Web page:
J. E. Marsh was a guarantor on a promissory note executed by the Mount Washington Company in favor of the Title Insurance and Trust Company. The note was payable one day after date and was executed on April 15, 1916. On the first day of April, 1917, Marsh died and on the thirtieth day of July of the same year Florence A. Andrews was appointed executrix under the will. She qualified on August 2, 1917, and caused notice to creditors to be published. The date of the first publication of said notice was June 19, 1919. There being owing on account of the promissory note mentioned the sum of $7,727.98, the Title Insurance and Trust Company on the fifteenth day of January, 1920, assigned to D. A. Anderson, one of its employees, its claim against Marsh's estate, and on the twentieth day of January, 1920, Anderson presented to the executrix a claim in due form showing all of the facts required to be set forth under the provisions of sections 1494 and 1497 of the Code of Civil Procedure. The claim was rejected by the executrix on the day of its presentation, whereupon Anderson reassigned the claim to the Title Insurance and Trust Company, which in turn, and on the first day of February, 1920, assigned and transferred the same to the plaintiff. At the trial proof was made of the amount of the claim and the fact that there were no offsets existing either as against the nominal plaintiff or the original payee of the note, and that no security had been given. It is the contention of appellant that the Title Insurance and Trust Company should have made proof of the claim, and that the assignment to Anderson and his verification of the demand did not entitle suit to be brought after rejection of the claim. The second point made is that the subsequent assignment to plaintiff did not carry with it the right to prosecute this action. The point of the latter contention is that this plaintiff, in order to maintain suit, must have made a claim against the estate in the manner provided by the code. The third contention relates to the statute of limitation, it being insisted that the action was barred by reason of provisions of section 353 of the Code of Civil Procedure. [1] We think that the Title Insurance and Trust Company had a plain right to assign its contract demand against the estate of Marsh, and that the assignee was entitled to make proof of the claim as he did. In the claim as filed the executrix was given full information as to the nature of the demand and the conditions of the obligation. The assignment to Anderson was made for the purposes of collection merely. Such assignment, nevertheless, was effective to transfer the legal title to the demand ( Greig v. Riordan, 99 Cal. 316 [33 P. 913]; Hopkins v. Contra Costa Co., 106 Cal. 566 [39 P. 933]), and at the same time there was preserved to the estate, under those conditions, the right to urge any equities which it might hold as against the payee of the note. There existed no such equities and the court so found. Counsel for appellant have not directed our attention to any authorities sustaining the contention that an assignee of a contract demand may not properly make and verify the claim on the account as against the estate of a deceased person, and we think that none are to be found. The demand constituted a chose in action of an assignable kind: "Assignability of things in action is now the rule; non-assignability the exception; and this exception is confined to wrongs done to the person, the reputation, or the feelings of the injured party, and promises of a purely personal nature." ( Rued v. Cooper, 109 Cal. 682 [34 P. 98]; Simmons v. Zimmerman, 144 Cal. 256 [1 Ann. Cas. 850, 79 P. 451]; 2 Ruling Case Law, p. 395; Civ. Code, sec. 954) Upon the rejection of the claim by the executrix the claimant became entitled to bring suit thereon. This right could be exercised by the claimant Anderson or his subsequent assignee. No new demand was required to be made against the executrix, who had already been fully and formally apprised of the facts constituting the claim. The plaintiff as a subsequent assignee was a holder of the claim within the meaning of section 1500 of the Code of Civil Procedure.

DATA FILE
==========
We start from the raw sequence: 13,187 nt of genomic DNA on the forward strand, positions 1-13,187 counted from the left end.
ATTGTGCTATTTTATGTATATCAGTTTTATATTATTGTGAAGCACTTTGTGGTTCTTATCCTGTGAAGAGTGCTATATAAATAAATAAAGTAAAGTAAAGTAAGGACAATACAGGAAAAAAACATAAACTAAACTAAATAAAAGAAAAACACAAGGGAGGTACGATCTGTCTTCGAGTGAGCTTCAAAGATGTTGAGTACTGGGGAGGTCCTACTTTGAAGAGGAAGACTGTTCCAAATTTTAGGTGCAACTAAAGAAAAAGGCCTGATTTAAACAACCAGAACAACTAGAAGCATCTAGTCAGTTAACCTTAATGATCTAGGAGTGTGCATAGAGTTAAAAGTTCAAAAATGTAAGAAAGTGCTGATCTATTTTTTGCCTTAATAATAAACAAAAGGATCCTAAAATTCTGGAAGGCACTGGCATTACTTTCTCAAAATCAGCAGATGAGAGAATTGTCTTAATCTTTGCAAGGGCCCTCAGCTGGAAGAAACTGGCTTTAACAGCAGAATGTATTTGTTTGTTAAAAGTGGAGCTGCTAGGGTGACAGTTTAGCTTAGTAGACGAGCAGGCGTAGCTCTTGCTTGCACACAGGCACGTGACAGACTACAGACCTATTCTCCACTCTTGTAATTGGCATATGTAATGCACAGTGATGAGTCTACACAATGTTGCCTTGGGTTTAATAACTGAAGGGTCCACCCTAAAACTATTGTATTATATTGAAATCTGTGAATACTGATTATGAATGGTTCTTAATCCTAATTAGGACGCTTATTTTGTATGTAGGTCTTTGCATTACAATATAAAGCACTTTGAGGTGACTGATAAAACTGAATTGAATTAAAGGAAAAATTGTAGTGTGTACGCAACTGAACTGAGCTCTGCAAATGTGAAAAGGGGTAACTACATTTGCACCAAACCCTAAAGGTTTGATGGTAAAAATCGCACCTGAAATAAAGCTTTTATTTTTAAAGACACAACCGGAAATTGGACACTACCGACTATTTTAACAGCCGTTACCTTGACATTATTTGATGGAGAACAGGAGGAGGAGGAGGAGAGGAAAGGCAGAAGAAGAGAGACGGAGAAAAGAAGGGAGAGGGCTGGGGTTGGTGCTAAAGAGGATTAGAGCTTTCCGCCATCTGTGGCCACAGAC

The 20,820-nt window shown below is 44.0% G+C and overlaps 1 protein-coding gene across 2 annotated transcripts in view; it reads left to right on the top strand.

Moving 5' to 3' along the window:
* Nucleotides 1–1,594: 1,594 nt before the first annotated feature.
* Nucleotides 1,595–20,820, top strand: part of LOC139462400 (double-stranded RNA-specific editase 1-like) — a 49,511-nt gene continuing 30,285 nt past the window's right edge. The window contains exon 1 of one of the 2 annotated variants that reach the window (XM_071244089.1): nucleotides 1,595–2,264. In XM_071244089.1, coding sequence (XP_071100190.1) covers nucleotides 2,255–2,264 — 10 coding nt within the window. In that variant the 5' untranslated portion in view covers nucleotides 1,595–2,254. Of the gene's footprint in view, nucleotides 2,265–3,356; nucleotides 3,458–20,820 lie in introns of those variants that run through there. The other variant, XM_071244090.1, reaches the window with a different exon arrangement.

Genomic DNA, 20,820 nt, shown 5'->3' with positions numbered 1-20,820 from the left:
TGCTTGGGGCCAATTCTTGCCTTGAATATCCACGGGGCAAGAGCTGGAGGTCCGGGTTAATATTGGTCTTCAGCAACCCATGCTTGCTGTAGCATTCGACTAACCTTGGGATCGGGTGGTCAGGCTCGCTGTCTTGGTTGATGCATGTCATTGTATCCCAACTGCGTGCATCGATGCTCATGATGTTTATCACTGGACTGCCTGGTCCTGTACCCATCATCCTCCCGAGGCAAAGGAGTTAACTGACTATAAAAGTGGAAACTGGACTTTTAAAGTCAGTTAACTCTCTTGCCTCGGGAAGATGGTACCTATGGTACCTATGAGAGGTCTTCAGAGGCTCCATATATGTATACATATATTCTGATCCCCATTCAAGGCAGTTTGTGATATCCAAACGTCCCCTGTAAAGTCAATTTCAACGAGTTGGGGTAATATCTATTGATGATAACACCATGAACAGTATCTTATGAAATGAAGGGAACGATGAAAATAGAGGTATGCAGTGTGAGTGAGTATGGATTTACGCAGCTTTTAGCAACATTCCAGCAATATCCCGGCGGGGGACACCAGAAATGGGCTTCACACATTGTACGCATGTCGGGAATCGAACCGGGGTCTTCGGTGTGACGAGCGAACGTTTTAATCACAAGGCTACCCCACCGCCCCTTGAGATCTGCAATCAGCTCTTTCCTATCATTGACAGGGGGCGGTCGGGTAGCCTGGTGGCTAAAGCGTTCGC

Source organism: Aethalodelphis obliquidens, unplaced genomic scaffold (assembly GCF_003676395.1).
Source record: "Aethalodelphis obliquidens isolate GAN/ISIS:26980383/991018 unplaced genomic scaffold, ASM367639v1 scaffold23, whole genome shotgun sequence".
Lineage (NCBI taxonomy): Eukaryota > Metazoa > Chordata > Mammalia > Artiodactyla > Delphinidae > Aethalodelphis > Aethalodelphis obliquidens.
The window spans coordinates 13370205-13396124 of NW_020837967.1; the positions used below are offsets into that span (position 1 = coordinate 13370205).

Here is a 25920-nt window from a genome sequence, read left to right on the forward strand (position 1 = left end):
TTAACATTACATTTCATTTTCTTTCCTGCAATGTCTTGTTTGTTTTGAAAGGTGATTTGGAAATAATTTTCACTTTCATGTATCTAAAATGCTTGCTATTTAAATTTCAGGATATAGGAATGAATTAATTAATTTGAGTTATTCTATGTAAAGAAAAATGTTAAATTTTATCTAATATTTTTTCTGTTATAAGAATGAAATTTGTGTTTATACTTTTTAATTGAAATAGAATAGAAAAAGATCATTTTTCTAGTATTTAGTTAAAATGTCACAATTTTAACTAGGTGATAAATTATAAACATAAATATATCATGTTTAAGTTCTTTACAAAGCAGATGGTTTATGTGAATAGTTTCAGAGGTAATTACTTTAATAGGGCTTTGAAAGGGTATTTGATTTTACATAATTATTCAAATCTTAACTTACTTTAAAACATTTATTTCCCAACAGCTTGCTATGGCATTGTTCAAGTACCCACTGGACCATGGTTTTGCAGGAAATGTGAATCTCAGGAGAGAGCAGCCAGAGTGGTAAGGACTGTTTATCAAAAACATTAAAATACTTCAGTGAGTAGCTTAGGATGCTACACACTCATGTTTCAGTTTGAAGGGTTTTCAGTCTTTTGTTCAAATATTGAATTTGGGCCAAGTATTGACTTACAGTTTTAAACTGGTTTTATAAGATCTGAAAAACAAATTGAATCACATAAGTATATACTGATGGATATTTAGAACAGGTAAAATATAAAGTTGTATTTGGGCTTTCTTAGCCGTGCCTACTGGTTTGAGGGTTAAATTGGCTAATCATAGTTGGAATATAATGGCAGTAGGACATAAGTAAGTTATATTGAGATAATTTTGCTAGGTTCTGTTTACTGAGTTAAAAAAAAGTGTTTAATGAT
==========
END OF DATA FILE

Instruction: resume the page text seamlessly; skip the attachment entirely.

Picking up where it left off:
[2] Defendant pleaded, as stated, the further defense that the cause of action was barred by the provisions of section 353 of the Code of Civil Procedure. It is not contended but that the action was brought within the four years after maturity of the debt evidenced by the promissory note, or that the action was not brought within the time required by section 1498 of the Code of Civil Procedure, after rejection of the claim. Under this state of facts, plainly the right to prosecute the suit was not lost by limitation. Section 353 covers a case where the ordinary period of limitation has run against a cause of action after the death of a debtor, in which case the time for commencing the action is extended to include the end of the period of one year ensuing after the issuance of letters testamentary or of administration. [3] Another complaint made by appellant under this head is that the trial judge failed to make a finding on the affirmative plea of the statute of limitation. It is true that a finding was not made in direct terms negativing the plea in the form it was made, but the court did, in the findings, set forth the several dates of the different proceedings had in the Estate of Marsh, and further recited that "within the time required by law, to wit: on the 20th of January, 1920," claim was presented to the executrix and rejected on the same day, notice of which rejection was given to Anderson, the claimant. From the facts found it appears that the plea as to the bar of the statute was not sustained by the evidence. "The court did not find in direct language that the action was not barred by the statute, but it found facts which show that it was not so barred. . . . If the truth or falsity of each material allegation can be demonstrated from the finding, the law is complied with." ( Ready v. McDonald, 128 Cal. 663 [79 Am. St. Rep. 76, 61 P. 272]. See, also, Woodham v. Cline, 130 Cal. 499 [ 62 P. 822]; Millard v. Council Legion of Honor, 81 Cal. 340 [22 P. 864].)

The judgment is affirmed.

Conrey, P. J., and Shaw, J., concurred.

A petition to have the cause heard in the supreme court, after judgment in the district court of appeal, was denied by the supreme court on January 5, 1922.

All the Justices concurred, except Lawlor, J., who was absent.

Summaries of

Harris v. Mount Washington Company

Court of Appeal of California, Second District, Division One
Nov 10, 1921
55 Cal.App. 144 (Cal. Ct. App. 1921)
Case details for

Harris v. Mount Washington Company

Case Details

Full title:WM. H. HARRIS, Respondent, v. MOUNT WASHINGTON COMPANY (a Corporation), et…

Court:Court of Appeal of California, Second District, Division One

Date published: Nov 10, 1921


55 Cal.App. 144 (Cal. Ct. App. 1921)
202 P. 903